Effects of Dietary Supplement of Organic Acids Induced Protective Immunity against Coccidiosis

Document Type: Research Articles

Authors

1 College of Veterinary Medicine, South China Agricultural University, Guangzhou, China

2 Department of Animal Science, Kano University of Science and Technology Wudil, PMB3244, Kano, Nigeria

3 College of Animal Science, South China Agricultural University, Guangzhou, China

4 Department of Animal Science, Njala University, Freetown, Sierra Leone

Abstract

This study evaluated effects of three products of dietary organic acids (Acidomix® AFG; Activate® AD and Lacplus) on protective immunity against coccidiosis. Two hundred and eighty 1-day broiler chickens were randomly divided into 8 groups by 5 replications (7 birds per replicate), comprising 2 controls (negative=N; positive=P) and 6 supplemented organic acid groups (1% AFG, 1% DA, 1% Lacplus; 2% AFG, 2% DA and 2% Lacplus). With the exception of N control (uninfected), all 7 groups were orally challenged with 8 × 105 sporulated oocysts of Eimeria tenella at day 12 post-hatch. Samples of blood, spleen and ceca were collected on day 22 and 35 post-hatch. Body weight gain, fecal oocyst shedding, lesion score, mortality rate and pH of the ceca were assessed. ELISA was used to detect Cluster of T cell differentiation (CD4+, CD8+) molecules and reverse transcription polymerase chain reaction (RT-PCR) was employed for detection of pro-inflammatory chemokine (IFNγ-) and cytokines expression (IL-8, IL-15 and IL-17). The result revealed that supplementation of organic acids significantly increased body weight gain, improved feed conversion ratio (FCR), reduced lesion scores and oocyst index (P<0.05) compared to P control (infected non-supplemented). The mortality rate was higher in P control. The pH of ceca was significant (P<0.05) and maximum was observed in P control. Chicks fed 2% DA and 1% Lacplus had greater percentages of CD4 T-cell molecules, but had decreased CD8 T cell molecules, suggesting a protective function of these T-cell subsets in innate immune response against E. tenella infection. The cecal and splenic chemokine and cytokines mRNA expression encoding IFN-γ, IL-8, IL-15 and IL-17 showed higher levels of transcript compared to N and P controls, indicating the organic acid products might have exerted their protective effects by improving their production. It is concluded that the Activate® DA at 2% and Lacplus 1% levels at both 22 and 35-days post-hatch have shown best anticoccidial effects.

Keywords


INTRODUCTION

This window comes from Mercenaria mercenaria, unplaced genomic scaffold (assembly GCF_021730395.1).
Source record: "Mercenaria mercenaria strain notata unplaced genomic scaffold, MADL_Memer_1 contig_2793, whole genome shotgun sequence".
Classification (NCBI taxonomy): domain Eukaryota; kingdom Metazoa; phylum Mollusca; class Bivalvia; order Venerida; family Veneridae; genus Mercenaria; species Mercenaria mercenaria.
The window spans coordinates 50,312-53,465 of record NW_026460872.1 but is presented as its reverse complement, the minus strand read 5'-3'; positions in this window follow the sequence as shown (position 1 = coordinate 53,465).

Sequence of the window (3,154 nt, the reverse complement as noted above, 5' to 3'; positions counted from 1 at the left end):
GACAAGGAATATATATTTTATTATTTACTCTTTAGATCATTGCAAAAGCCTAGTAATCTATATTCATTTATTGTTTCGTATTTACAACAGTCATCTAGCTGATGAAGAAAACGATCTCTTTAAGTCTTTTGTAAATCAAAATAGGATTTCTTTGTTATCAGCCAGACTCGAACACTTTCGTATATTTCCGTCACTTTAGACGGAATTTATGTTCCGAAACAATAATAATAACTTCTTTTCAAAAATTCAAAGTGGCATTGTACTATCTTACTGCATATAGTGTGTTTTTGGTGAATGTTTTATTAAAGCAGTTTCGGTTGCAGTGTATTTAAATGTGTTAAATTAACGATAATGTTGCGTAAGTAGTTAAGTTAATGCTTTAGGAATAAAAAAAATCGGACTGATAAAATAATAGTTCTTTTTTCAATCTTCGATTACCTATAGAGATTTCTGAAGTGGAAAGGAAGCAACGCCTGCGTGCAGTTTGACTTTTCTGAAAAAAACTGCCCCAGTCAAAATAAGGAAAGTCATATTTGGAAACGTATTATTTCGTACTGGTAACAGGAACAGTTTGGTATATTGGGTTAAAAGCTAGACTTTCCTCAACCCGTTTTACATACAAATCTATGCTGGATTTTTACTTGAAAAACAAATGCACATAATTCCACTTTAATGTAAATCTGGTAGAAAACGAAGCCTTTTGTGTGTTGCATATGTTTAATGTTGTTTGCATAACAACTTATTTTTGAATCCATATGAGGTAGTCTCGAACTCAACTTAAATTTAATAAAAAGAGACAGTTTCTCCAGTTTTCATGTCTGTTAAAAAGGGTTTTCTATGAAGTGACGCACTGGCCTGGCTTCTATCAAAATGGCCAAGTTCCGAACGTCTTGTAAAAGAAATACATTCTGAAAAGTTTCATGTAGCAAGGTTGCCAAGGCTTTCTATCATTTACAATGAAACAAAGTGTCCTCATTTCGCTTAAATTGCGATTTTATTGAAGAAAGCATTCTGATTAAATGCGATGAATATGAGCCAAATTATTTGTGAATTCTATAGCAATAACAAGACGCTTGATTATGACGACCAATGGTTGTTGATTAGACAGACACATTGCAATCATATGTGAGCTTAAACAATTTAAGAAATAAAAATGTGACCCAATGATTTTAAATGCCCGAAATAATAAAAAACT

Resistance to anticoccidials has been an issue for the commercial poultry industry for many years and it's a global problem. Avian coccidiosis is one of the most widely reported and economically important diseases disturbing commercial poultry production, with an estimated cost over $800 million USD annually in the United States and in excess of $3 billion USD worldwide (De Gussem, 2007; Sharman et al. 2010; Blake and Tomley, 2014). The incidence of coccidiosis in commercial poultry can range from 5 to 70% (Du and Hu, 2004). To prevent the emergence of drug resistance, new drugs have been developed and administered on a rotational basis with existing drugs. However, this has resulted in the increased cost of poultry production. Furthermore, drug or antibiotic residue in the poultry products is potentially hazardous to consumer. Therefore, alternative strategies are being sought for more effective and safer control of coccidiosis in chickens (Dalloul et al. 2006; Williams, 2005; Abbas et al. 2010; Abbas et al. 2011). Recent developments and an increasing focus on naturally derived molecules have suggested that there might be new ways to tackle avian coccidiosis. The present research has worked to this direction. Dana et al. (2018) highlighted that acidic compounds comprising of organic acids show promise as antibiotic alternatives, because organic acids have established the capability to enhance poultry performance by altering the pH of the gastrointestinal tract (GIT) and accordingly changing the composition of the microbiome. Furthermore, organic acids, by altering the composition of the microbiome, protect poultry from pH-sensitive pathogens and enhance the morphology and physiology of the GIT and the immune system. Richard Sygall (2003) worked on coccidiosis, and used organic acid blend and monoglyceride of butyric acid among treatment groups. The monoglyceride of butyric acid group showed significant decrease in lesion score, no mortality rather showed low clinical signs than the other infected groups. Abbas et al. (2011) used different concentrations levels (1%, 2% and 3%) of acetic acid and amprolium at dose rate of 125 ppm given to the experimental groups in drinking water from 10-19th days of age; in another work the same authors used HCl; the results of these studies showed that, acetic acid and lower dose of HCl have the potential to be used as alternatives to chemotherapeutic drugs for E. tenella control. Manzoor et al. (2013) evaluated the anticoccidial effects of formic acid in contrast to HCl in broiler chickens challenged with E. tenella infection in comparison with the amprolium (anticoccidial), the results had shown positive effects. However, the researchers suggested further studies to determine the possible minimum safe levels of HCl and formic acid with least toxic effects to be used as anticoccidial. In present study three different organic products namely: AFG, DA and Lacplus at different levels were used to assess their protective efficacies against Eimeria infection and possible effects on immune response.